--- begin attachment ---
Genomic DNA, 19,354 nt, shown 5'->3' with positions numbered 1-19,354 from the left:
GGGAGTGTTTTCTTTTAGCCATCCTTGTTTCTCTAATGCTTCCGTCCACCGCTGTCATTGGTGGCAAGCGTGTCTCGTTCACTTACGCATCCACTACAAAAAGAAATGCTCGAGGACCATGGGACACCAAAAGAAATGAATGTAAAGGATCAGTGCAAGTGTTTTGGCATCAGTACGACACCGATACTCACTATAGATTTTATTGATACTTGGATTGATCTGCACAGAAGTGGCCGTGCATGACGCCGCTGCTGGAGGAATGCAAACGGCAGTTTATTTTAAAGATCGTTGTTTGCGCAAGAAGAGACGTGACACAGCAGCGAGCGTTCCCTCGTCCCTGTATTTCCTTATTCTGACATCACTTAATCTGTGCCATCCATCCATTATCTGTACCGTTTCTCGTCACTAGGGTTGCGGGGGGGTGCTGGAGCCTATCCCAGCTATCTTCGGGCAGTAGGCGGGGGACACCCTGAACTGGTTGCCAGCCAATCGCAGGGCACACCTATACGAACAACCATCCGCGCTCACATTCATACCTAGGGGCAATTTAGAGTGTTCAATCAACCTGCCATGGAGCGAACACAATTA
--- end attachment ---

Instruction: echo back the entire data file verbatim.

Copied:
Genomic DNA, 19,354 nt, shown 5'->3' with positions numbered 1-19,354 from the left:
GGGAGTGTTTTCTTTTAGCCATCCTTGTTTCTCTAATGCTTCCGTCCACCGCTGTCATTGGTGGCAAGCGTGTCTCGTTCACTTACGCATCCACTACAAAAAGAAATGCTCGAGGACCATGGGACACCAAAAGAAATGAATGTAAAGGATCAGTGCAAGTGTTTTGGCATCAGTACGACACCGATACTCACTATAGATTTTATTGATACTTGGATTGATCTGCACAGAAGTGGCCGTGCATGACGCCGCTGCTGGAGGAATGCAAACGGCAGTTTATTTTAAAGATCGTTGTTTGCGCAAGAAGAGACGTGACACAGCAGCGAGCGTTCCCTCGTCCCTGTATTTCCTTATTCTGACATCACTTAATCTGTGCCATCCATCCATTATCTGTACCGTTTCTCGTCACTAGGGTTGCGGGGGGGTGCTGGAGCCTATCCCAGCTATCTTCGGGCAGTAGGCGGGGGACACCCTGAACTGGTTGCCAGCCAATCGCAGGGCACACCTATACGAACAACCATCCGCGCTCACATTCATACCTAGGGGCAATTTAGAGTGTTCAATCAACCTGCCATGGAGCGAACACAATTA